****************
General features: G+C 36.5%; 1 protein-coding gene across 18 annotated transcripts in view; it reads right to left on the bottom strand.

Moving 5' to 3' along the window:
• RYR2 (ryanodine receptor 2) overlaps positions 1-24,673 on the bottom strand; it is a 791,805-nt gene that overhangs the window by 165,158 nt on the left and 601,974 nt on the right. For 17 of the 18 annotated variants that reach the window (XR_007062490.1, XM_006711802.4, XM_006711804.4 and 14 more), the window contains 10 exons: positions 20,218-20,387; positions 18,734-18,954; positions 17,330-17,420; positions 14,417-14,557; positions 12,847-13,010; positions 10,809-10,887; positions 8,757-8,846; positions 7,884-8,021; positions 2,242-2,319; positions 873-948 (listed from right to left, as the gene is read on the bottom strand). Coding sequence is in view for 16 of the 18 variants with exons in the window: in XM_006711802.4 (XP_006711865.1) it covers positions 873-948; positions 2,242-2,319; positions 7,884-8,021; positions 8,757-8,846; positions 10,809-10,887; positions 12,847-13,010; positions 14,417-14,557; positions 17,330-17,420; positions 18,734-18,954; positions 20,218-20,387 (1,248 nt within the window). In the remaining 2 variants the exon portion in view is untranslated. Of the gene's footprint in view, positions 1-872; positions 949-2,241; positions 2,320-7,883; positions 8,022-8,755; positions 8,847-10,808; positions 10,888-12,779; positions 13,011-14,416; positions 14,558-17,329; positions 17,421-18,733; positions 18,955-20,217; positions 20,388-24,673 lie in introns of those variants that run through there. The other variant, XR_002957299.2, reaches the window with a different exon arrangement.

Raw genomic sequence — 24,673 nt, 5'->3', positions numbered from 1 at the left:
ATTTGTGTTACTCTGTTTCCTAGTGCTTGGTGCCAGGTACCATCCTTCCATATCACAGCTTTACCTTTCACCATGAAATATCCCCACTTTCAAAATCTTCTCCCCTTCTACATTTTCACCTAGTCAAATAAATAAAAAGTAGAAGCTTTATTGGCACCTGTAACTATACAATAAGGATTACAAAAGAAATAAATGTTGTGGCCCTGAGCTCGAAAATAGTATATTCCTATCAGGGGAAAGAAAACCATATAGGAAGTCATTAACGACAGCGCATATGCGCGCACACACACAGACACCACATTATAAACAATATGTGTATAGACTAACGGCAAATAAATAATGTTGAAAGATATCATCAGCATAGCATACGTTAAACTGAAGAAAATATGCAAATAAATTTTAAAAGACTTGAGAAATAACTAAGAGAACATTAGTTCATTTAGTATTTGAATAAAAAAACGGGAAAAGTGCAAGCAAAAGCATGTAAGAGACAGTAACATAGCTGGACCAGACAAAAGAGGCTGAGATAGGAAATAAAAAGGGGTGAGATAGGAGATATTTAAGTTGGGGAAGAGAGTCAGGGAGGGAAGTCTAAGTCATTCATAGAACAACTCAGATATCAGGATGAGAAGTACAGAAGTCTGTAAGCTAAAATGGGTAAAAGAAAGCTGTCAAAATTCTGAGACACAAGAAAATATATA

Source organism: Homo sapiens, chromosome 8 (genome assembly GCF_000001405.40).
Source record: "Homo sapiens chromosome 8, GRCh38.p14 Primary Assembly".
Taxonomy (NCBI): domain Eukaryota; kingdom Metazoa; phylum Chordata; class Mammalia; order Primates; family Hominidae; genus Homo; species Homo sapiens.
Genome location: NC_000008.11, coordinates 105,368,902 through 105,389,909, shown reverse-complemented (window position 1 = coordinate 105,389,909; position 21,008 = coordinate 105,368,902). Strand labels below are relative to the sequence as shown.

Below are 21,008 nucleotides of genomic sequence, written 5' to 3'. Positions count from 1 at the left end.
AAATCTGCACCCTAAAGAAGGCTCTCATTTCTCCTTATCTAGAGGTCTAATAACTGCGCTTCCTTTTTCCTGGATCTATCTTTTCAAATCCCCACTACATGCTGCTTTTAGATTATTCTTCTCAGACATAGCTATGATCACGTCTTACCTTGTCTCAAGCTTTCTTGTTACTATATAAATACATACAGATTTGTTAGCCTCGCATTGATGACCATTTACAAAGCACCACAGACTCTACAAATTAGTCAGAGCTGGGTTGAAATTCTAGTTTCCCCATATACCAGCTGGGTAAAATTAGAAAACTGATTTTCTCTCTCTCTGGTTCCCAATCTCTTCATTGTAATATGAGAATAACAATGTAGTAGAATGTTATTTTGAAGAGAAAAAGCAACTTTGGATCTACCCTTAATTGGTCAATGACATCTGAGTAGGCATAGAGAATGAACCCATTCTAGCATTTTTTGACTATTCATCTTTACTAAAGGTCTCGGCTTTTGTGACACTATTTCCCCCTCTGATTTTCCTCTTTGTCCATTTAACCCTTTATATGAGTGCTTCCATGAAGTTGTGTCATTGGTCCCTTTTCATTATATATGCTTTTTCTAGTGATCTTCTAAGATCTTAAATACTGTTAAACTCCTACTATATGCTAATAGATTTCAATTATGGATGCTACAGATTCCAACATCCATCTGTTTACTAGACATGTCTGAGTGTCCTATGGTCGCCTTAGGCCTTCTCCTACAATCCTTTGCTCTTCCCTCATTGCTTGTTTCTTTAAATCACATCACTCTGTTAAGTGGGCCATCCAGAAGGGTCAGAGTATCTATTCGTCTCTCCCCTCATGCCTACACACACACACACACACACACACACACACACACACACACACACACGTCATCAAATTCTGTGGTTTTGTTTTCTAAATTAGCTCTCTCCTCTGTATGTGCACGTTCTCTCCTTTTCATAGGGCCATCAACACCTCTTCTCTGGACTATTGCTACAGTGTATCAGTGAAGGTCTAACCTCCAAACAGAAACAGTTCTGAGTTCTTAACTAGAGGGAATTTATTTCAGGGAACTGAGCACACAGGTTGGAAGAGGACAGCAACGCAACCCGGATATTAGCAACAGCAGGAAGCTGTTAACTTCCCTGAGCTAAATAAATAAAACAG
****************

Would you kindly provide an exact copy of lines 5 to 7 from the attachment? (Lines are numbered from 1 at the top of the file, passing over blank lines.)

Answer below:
ATTTGTGTTACTCTGTTTCCTAGTGCTTGGTGCCAGGTACCATCCTTCCATATCACAGCTTTACCTTTCACCATGAAATATCCCCACTTTCAAAATCTTCTCCCCTTCTACATTTTCACCTAGTCAAATAAATAAAAAGTAGAAGCTTTATTGGCACCTGTAACTATACAATAAGGATTACAAAAGAAATAAATGTTGTGGCCCTGAGCTCGAAAATAGTATATTCCTATCAGGGGAAAGAAAACCATATAGGAAGTCATTAACGACAGCGCATATGCGCGCACACACACAGACACCACATTATAAACAATATGTGTATAGACTAACGGCAAATAAATAATGTTGAAAGATATCATCAGCATAGCATACGTTAAACTGAAGAAAATATGCAAATAAATTTTAAAAGACTTGAGAAATAACTAAGAGAACATTAGTTCATTTAGTATTTGAATAAAAAAACGGGAAAAGTGCAAGCAAAAGCATGTAAGAGACAGTAACATAGCTGGACCAGACAAAAGAGGCTGAGATAGGAAATAAAAAGGGGTGAGATAGGAGATATTTAAGTTGGGGAAGAGAGTCAGGGAGGGAAGTCTAAGTCATTCATAGAACAACTCAGATATCAGGATGAGAAGTACAGAAGTCTGTAAGCTAAAATGGGTAAAAGAAAGCTGTCAAAATTCTGAGACACAAGAAAATATATA

Source organism: Homo sapiens, chromosome 8 (genome assembly GCF_000001405.40).
Source record: "Homo sapiens chromosome 8, GRCh38.p14 Primary Assembly".